Share Email Print

Proceedings Paper

The Use Of Computerized Tomographic (CT) Scans For 3-D Display And Prosthesis Construction
Author(s): Nicholas J. Mankovich; Tracey J. Woodruff; John Beumer III
Format Member Price Non-Member Price
PDF $17.00 $21.00

Paper Abstract

The construction of preformed cranial prostheses for large cranial bony defects is both error prone and time consuming. We discuss a method used for the creation of cranial prostheses from automatically extracted bone contours taken from Computerized Tomographic (CT) scans. Previous methods of prosthesis construction have relied on the making of a mold directly from the region of cranial defect. The use of image processing, bone contour extraction, and three-dimensional display allowed us to create a better fitting prosthesis while reducing patient surgery time. This procedure involves direct bone margin extraction from the digital CT images followed by head model construction from serial plots of the bone margin. Three-dimensional data display is used to verify the integrity of the skull data set prior to model construction. Once created, the model is used to fabricate a custom fitting prosthesis which is then surgically implanted. This procedure is being used with patients in the Maxillofacial Prosthetic Clinic at UCLA and this paper details the technique.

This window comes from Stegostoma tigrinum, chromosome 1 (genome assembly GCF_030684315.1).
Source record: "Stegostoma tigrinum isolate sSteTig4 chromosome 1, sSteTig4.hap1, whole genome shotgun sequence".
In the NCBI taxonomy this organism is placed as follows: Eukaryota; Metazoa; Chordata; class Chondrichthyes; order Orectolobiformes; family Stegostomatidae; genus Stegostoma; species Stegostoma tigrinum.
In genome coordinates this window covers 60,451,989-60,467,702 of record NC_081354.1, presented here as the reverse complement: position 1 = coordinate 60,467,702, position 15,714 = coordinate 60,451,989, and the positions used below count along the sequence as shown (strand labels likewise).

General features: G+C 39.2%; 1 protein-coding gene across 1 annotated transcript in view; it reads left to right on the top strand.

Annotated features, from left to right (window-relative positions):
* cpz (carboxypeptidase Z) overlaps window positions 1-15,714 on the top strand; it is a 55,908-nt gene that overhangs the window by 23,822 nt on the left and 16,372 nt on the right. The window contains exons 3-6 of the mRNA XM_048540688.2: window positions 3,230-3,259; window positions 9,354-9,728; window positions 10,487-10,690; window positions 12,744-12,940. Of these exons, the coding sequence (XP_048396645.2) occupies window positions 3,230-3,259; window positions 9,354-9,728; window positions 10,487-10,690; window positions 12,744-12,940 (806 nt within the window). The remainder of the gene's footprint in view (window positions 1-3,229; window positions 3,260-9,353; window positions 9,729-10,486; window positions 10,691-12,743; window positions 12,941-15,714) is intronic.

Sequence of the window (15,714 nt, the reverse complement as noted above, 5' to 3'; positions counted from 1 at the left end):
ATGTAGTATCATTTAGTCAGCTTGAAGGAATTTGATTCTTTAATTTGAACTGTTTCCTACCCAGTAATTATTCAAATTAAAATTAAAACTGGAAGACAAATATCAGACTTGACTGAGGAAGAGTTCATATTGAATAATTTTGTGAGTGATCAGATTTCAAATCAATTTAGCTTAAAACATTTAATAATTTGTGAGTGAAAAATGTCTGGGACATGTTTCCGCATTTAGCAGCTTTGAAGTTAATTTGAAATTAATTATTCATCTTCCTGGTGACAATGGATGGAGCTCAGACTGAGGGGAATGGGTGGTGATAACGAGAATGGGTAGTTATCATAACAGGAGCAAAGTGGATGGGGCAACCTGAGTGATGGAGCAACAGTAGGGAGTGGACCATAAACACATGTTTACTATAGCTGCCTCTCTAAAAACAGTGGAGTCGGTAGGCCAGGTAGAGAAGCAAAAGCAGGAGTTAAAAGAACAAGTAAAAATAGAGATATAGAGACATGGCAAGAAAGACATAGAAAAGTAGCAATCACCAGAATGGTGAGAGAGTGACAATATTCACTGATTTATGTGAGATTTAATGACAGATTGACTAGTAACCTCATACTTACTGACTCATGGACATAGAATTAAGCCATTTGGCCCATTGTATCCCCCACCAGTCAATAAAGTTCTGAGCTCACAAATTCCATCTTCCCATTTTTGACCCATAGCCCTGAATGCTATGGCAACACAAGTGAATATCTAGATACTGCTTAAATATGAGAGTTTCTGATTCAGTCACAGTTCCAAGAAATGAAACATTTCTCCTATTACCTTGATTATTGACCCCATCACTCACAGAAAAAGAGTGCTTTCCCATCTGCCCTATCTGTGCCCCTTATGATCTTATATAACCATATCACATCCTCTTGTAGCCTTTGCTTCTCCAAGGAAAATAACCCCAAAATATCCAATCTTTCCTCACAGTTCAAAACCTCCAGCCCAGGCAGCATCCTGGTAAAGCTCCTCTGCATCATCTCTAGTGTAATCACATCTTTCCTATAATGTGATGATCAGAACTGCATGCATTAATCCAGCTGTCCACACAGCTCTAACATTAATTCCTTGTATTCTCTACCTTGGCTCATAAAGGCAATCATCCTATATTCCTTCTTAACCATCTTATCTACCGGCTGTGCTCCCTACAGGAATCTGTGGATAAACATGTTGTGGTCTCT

Paper Details

Date Published: 11 June 1985
PDF: 5 pages
Proc. SPIE 0535, Application of Optical Instrumentation in Medicine XIII, (11 June 1985); doi: 10.1117/12.947274
Show Author Affiliations
Nicholas J. Mankovich, University of California (United States)
Tracey J. Woodruff, University of California (United States)
John Beumer III, University of California (United States)

Published in SPIE Proceedings Vol. 0535:
Application of Optical Instrumentation in Medicine XIII
Samuel J. Dwyer III; Roger H. Schneider, Editor(s)

© SPIE. Terms of Use
Back to Top